Table 6

Weaponising facts versus exposing the truth

Defence attorneys are more likely to say:
case805855100.420.27“This case is about John Paul Alexander. And neither their experts nor their fact witnesses have connected anything that Reynolds did to him.”67
facts12345550.320.31“Dr. Kyriakoudes came in here, and he tells the same historical advertising story about tobacco, no matter what the facts are of a specific smoker.”78
specific/ally8754360.340.32“…but they did not say anything about addiction specific to Mr. Buonomo.”79
mad124210.150.37“They were here to get you mad so that you would decide this case based on emotion rather than on the facts of the case of Betty Owens.”80
angry69170.200.41“….as opposed to these broad, general arguments that the plaintiffs have made (to) make you angry with the tobacco companies.”81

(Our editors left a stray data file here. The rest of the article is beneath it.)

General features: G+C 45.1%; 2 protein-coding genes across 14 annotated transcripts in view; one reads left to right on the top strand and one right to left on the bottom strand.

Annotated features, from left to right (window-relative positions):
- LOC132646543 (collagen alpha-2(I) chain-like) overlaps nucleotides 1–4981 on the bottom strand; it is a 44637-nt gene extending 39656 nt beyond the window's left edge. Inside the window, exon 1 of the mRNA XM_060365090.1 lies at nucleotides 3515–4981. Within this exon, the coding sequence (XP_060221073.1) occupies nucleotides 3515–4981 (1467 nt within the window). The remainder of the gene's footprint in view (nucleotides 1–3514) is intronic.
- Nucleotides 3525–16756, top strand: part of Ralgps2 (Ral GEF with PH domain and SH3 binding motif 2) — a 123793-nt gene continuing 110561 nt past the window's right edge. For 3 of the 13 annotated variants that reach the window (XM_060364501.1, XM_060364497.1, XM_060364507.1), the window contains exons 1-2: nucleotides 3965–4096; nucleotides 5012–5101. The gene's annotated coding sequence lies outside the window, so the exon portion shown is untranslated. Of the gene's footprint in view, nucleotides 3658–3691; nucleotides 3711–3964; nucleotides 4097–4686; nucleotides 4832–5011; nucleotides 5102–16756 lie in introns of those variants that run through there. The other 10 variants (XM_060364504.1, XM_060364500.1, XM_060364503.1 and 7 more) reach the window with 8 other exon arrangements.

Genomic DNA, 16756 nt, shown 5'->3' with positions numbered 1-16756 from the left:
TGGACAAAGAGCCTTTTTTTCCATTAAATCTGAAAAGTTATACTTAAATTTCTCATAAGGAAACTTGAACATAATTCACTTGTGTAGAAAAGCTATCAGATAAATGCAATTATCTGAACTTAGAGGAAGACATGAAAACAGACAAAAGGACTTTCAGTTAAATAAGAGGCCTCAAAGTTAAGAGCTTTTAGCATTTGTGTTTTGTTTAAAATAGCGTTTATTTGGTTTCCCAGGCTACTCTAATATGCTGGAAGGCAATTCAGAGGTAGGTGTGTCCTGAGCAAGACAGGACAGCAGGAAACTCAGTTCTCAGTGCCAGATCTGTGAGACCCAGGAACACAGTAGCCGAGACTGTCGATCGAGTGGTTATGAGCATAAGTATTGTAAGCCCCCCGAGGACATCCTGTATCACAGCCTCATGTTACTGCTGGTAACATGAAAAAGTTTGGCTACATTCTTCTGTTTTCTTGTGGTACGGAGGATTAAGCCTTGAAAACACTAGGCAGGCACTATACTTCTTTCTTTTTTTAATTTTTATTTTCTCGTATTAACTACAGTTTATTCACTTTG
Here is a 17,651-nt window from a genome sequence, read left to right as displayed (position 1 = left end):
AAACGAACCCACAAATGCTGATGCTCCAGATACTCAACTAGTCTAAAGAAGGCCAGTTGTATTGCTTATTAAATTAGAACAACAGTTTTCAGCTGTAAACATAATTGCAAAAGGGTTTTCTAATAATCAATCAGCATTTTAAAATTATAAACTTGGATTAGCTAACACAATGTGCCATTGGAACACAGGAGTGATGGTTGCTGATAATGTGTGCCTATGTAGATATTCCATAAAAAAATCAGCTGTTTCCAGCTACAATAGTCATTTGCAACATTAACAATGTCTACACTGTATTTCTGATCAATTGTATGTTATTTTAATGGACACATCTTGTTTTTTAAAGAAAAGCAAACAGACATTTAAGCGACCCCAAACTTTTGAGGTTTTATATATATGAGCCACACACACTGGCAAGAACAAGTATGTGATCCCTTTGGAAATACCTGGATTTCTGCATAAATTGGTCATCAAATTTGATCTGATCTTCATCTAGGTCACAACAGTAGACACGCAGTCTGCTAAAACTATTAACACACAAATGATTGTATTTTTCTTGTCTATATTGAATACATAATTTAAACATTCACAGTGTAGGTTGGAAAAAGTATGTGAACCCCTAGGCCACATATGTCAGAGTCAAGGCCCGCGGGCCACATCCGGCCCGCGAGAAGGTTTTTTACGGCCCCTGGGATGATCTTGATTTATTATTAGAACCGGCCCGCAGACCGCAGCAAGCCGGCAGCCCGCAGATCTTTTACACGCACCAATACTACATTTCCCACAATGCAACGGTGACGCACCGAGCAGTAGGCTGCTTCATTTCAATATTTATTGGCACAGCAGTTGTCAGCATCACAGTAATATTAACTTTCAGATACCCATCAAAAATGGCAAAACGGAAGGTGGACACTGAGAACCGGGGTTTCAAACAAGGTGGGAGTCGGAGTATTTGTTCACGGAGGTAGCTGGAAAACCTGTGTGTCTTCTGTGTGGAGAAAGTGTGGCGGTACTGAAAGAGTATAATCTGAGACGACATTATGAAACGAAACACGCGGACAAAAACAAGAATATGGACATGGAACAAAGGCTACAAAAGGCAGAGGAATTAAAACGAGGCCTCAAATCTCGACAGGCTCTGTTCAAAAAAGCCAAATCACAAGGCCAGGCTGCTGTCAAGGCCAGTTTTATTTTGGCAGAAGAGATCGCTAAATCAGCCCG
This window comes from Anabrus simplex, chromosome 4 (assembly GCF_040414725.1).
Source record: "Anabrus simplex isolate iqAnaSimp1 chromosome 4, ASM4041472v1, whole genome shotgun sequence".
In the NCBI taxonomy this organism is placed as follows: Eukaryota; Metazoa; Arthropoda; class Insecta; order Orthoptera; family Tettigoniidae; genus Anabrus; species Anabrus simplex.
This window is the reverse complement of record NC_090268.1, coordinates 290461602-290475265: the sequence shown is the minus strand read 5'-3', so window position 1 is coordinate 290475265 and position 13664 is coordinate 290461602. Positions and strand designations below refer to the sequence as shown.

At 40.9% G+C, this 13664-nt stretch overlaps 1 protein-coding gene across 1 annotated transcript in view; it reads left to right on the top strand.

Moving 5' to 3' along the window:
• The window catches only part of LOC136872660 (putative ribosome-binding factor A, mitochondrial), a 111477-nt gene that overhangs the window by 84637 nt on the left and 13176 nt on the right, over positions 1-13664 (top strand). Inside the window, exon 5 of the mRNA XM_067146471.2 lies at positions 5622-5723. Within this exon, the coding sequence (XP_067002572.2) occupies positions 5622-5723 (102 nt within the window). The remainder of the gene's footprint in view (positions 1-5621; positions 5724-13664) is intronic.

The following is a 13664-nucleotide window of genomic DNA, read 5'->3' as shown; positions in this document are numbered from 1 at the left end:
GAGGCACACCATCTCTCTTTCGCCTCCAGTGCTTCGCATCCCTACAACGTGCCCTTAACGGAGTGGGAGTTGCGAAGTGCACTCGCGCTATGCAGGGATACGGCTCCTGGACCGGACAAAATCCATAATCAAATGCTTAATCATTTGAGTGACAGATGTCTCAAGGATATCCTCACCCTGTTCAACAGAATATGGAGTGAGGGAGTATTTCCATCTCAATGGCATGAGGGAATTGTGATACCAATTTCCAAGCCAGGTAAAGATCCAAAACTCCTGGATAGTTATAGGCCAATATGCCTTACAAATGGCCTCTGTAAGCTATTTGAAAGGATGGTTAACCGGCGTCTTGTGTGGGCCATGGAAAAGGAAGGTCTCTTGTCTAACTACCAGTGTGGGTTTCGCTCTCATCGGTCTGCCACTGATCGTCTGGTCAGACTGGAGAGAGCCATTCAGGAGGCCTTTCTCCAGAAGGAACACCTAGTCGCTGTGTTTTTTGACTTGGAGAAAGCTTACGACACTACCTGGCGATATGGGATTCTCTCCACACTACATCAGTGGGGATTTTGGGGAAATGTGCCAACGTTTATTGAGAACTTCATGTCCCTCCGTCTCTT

Plaintiffs’ attorneys are more likely to talk about:
doubt15504110.800.89“Remember, they said, ‘We still have to create doubt.’”82
truth15012920.840.87“Did the conspiracy hide the truth about death-causing traits of cigarettes? You better believe it.”83
conspiracy12593350.800.79“They engaged, the defendants did, in a conspiracy to create doubt about the health risks and addictive nature of smoking.”84
  • P value <0.0001 for all FS and MWR score.

  • FS, Frequency Score; MWR, Mann-Whitney Rho.